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Thursday, June 13, 2024

It's Your Money, The Way I See It (April 2010)

By Anrew Robbins

CSMS Magazine staff writer

I’m retired. And, as I look back at personal experiences, I have learned we either stay interested in growing our money or we become dependent on government handouts. I remember growing up on my parent’s farm, their only income was my father’s social security. My mother was told we qualified for government aid, five pounds of cheese. As a teenager, living in a subsistence environment, life looked good, I had no idea how people with money lived. Yet, my mother constantly hounded me, “Get an education, don’t end up like your father and me!”

The education paid off, and at a very early age we dropped out of the workforce. But, I will always remember the five pounds of cheese. It’s a motivator to stay in the investment game.

Your quality of life is dependent on YOUR financial success. If you are short on dollars and don’t have a financial plan, it is never too late to get in the game, taking charge of your future.

Each morning I start the day with Jim Cramer @CNBC.COM, US Videos. Cramer is an experienced stock trader and, unlike CSMS Magazine and myself, he is licensed to recommend individual companies. Many of his shows educate the first time investor, he can get you started. Today’s broadcast covered: the new high list, buy on pull back, trading around a core position, buy in increments, sell in increments, short positions/insider buying, keep some cash back. Cash can unwind a bad investment and allow you to breakeven or cut your loss.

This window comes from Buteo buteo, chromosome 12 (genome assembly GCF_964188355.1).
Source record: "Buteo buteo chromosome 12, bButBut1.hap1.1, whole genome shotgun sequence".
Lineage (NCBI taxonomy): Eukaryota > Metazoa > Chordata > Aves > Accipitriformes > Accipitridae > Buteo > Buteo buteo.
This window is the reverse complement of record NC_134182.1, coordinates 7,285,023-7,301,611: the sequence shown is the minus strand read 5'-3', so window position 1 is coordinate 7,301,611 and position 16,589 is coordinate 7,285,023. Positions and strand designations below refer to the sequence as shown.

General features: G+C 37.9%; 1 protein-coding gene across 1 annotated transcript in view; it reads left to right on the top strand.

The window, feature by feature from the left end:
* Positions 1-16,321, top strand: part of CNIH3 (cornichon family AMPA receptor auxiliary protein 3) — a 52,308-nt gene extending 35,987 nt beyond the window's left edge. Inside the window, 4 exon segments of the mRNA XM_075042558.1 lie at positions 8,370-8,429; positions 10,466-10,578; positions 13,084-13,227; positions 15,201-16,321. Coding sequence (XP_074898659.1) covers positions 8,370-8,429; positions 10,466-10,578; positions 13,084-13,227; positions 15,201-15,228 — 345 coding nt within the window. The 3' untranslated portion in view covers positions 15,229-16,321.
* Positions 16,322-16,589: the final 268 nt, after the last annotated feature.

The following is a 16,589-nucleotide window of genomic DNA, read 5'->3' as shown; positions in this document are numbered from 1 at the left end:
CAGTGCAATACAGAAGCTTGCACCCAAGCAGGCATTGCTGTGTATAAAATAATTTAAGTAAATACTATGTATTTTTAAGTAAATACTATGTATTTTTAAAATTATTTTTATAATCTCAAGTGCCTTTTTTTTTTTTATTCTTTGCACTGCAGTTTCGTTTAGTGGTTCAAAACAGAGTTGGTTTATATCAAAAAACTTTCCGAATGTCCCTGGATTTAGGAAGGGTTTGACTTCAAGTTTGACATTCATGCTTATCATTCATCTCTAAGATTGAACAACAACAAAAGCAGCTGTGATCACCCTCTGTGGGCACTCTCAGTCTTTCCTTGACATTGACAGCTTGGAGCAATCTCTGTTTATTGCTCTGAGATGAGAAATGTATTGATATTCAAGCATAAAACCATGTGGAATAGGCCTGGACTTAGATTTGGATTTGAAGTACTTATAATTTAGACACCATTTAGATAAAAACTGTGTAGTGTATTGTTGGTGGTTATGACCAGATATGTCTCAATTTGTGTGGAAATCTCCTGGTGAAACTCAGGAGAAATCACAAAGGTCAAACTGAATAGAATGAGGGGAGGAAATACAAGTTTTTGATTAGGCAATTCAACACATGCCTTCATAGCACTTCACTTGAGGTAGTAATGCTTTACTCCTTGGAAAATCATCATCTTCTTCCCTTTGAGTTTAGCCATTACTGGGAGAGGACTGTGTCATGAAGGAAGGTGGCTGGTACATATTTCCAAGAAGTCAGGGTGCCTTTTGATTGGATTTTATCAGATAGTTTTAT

Managing your cash requires you either lead, follow, or become extinct. We live in crazy times, emotions are running high, your neighbors are fearful of what tomorrow brings. But, for those who have their emotions under control, prior to investing, they must do their homework, their investment opportunities are limitless.

Take a moment and view the world through my eyes and remember you need not agree with everything I write. The ‘Global Economy’, what do those words mean? I think they convey special interest lobbied Congress with a fairytale story of open borders, competition, and low priced goods. We were told, our purchase of imports allowed foreigners to buy US exports and ultimately, so the yarn goes, improve the quality of life for everyone. If we operated in a capitalistic environment, without governments intervening, this fairytale might have legs.

Innovation and productivity allowed Americas’ workforce to enjoy years of wage growth. But, that was before the global economy. Employers now access a global labor market where compensation paid American workers exceeds the price of rival labor.

Next, factor in US employer taxes (property, income, retirement, health, utility, insurance, etc.). When deciding where to locate, businesses combined the price of labor and governments’ tax, the result, the US has become the second worst country to invest in.